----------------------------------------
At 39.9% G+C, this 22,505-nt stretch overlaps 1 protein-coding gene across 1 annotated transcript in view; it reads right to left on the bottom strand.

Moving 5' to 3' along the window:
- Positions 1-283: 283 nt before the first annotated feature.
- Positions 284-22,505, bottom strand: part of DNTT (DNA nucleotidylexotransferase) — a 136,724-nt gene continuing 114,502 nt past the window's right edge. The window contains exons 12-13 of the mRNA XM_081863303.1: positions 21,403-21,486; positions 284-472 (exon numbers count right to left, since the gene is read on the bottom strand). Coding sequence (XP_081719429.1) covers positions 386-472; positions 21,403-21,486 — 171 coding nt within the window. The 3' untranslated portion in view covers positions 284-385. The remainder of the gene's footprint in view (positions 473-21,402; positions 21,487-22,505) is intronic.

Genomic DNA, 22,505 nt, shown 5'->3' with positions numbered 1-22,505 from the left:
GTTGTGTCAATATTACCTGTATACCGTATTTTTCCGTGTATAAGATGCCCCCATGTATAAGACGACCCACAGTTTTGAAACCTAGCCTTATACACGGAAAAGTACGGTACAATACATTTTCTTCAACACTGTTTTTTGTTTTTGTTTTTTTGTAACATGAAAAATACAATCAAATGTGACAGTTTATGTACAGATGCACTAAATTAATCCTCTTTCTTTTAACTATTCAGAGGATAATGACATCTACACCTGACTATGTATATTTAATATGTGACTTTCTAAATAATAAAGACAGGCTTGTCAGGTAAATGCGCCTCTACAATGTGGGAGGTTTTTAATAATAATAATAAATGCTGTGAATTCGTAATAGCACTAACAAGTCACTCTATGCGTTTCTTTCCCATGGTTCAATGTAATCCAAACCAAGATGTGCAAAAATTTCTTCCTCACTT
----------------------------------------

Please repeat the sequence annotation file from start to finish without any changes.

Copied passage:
At 39.9% G+C, this 22,505-nt stretch overlaps 1 protein-coding gene across 1 annotated transcript in view; it reads right to left on the bottom strand.

Moving 5' to 3' along the window:
- Positions 1-283: 283 nt before the first annotated feature.
- Positions 284-22,505, bottom strand: part of DNTT (DNA nucleotidylexotransferase) — a 136,724-nt gene continuing 114,502 nt past the window's right edge. The window contains exons 12-13 of the mRNA XM_081863303.1: positions 21,403-21,486; positions 284-472 (exon numbers count right to left, since the gene is read on the bottom strand). Coding sequence (XP_081719429.1) covers positions 386-472; positions 21,403-21,486 — 171 coding nt within the window. The 3' untranslated portion in view covers positions 284-385. The remainder of the gene's footprint in view (positions 473-21,402; positions 21,487-22,505) is intronic.

Genomic DNA, 22,505 nt, shown 5'->3' with positions numbered 1-22,505 from the left:
GTTGTGTCAATATTACCTGTATACCGTATTTTTCCGTGTATAAGATGCCCCCATGTATAAGACGACCCACAGTTTTGAAACCTAGCCTTATACACGGAAAAGTACGGTACAATACATTTTCTTCAACACTGTTTTTTGTTTTTGTTTTTTTGTAACATGAAAAATACAATCAAATGTGACAGTTTATGTACAGATGCACTAAATTAATCCTCTTTCTTTTAACTATTCAGAGGATAATGACATCTACACCTGACTATGTATATTTAATATGTGACTTTCTAAATAATAAAGACAGGCTTGTCAGGTAAATGCGCCTCTACAATGTGGGAGGTTTTTAATAATAATAATAAATGCTGTGAATTCGTAATAGCACTAACAAGTCACTCTATGCGTTTCTTTCCCATGGTTCAATGTAATCCAAACCAAGATGTGCAAAAATTTCTTCCTCACTT